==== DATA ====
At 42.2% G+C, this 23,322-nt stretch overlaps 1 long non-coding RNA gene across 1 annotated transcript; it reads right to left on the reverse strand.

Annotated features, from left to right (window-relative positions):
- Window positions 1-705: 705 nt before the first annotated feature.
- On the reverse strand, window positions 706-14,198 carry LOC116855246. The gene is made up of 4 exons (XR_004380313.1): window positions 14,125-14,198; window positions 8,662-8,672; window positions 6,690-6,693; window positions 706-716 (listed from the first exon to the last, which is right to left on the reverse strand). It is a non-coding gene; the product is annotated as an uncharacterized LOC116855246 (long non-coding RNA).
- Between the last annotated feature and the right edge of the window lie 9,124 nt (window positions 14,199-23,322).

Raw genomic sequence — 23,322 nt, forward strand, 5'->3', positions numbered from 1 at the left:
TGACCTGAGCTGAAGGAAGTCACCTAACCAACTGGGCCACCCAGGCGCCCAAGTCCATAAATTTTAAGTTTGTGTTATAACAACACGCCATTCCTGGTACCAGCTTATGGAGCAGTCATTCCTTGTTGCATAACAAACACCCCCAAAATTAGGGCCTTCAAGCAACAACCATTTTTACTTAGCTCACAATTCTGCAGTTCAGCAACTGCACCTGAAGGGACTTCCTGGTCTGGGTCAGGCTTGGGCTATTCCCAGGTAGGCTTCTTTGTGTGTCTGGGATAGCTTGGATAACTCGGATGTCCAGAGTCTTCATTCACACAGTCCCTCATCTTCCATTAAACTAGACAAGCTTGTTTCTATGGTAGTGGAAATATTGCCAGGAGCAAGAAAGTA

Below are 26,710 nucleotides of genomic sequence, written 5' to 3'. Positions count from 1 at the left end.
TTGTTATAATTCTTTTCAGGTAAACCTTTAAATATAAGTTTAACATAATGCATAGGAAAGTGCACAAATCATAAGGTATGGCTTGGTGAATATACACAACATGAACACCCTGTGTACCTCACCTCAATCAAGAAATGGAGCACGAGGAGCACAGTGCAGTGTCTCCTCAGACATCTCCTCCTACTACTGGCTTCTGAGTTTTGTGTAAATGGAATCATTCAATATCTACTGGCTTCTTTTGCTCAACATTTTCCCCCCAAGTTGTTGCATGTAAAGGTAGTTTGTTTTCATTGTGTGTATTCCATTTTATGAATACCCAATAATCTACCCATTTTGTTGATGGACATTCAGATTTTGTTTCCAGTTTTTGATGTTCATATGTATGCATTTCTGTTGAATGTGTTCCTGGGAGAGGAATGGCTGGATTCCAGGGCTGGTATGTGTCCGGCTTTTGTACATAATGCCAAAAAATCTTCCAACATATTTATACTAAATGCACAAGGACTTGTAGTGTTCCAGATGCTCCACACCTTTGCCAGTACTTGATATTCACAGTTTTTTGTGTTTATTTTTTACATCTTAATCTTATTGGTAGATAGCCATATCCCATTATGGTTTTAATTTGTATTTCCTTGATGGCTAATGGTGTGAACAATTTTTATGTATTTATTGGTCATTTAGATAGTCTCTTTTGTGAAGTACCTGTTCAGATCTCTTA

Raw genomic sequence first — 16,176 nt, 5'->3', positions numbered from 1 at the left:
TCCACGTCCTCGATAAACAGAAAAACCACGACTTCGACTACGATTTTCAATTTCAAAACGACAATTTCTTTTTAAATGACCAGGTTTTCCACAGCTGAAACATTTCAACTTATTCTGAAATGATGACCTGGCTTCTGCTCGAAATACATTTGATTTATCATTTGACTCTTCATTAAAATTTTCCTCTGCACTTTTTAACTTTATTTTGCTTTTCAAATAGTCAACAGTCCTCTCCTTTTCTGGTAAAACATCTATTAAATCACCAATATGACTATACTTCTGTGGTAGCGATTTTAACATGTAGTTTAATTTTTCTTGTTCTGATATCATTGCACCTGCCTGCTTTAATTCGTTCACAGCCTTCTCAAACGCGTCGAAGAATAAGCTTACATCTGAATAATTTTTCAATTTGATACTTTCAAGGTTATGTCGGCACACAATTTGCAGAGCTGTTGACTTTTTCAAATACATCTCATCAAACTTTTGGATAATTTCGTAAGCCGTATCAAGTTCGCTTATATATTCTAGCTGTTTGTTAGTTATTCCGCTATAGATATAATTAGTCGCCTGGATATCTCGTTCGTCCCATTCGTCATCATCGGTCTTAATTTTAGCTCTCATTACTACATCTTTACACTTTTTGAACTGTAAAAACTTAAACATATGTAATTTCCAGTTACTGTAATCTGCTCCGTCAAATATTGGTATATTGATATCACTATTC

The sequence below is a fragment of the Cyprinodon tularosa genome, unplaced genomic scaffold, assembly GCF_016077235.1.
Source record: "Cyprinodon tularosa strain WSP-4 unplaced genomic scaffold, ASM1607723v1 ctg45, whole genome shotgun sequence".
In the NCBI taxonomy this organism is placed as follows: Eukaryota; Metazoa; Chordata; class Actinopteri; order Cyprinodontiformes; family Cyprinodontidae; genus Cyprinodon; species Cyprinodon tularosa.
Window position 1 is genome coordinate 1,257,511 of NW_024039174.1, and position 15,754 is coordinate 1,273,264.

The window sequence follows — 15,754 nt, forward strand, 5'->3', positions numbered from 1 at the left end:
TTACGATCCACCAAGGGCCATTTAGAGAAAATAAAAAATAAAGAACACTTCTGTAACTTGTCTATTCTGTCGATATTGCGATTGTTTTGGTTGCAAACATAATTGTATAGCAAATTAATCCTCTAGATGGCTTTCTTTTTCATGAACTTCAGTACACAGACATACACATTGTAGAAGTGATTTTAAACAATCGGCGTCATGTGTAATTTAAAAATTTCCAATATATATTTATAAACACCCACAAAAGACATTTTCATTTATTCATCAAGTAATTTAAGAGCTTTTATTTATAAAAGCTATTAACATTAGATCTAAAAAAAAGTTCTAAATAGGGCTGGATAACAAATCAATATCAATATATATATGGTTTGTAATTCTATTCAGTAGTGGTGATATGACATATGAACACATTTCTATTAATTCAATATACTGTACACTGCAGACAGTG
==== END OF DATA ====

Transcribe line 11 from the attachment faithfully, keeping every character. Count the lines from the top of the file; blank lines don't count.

TCCACGTCCTCGATAAACAGAAAAACCACGACTTCGACTACGATTTTCAATTTCAAAACGACAATTTCTTTTTAAATGACCAGGTTTTCCACAGCTGAAACATTTCAACTTATTCTGAAATGATGACCTGGCTTCTGCTCGAAATACATTTGATTTATCATTTGACTCTTCATTAAAATTTTCCTCTGCACTTTTTAACTTTATTTTGCTTTTCAAATAGTCAACAGTCCTCTCCTTTTCTGGTAAAACATCTATTAAATCACCAATATGACTATACTTCTGTGGTAGCGATTTTAACATGTAGTTTAATTTTTCTTGTTCTGATATCATTGCACCTGCCTGCTTTAATTCGTTCACAGCCTTCTCAAACGCGTCGAAGAATAAGCTTACATCTGAATAATTTTTCAATTTGATACTTTCAAGGTTATGTCGGCACACAATTTGCAGAGCTGTTGACTTTTTCAAATACATCTCATCAAACTTTTGGATAATTTCGTAAGCCGTATCAAGTTCGCTTATATATTCTAGCTGTTTGTTAGTTATTCCGCTATAGATATAATTAGTCGCCTGGATATCTCGTTCGTCCCATTCGTCATCATCGGTCTTAATTTTAGCTCTCATTACTACATCTTTACACTTTTTGAACTGTAAAAACTTAAACATATGTAATTTCCAGTTACTGTAATCTGCTCCGTCAAATATTGGTATATTGATATCACTATTC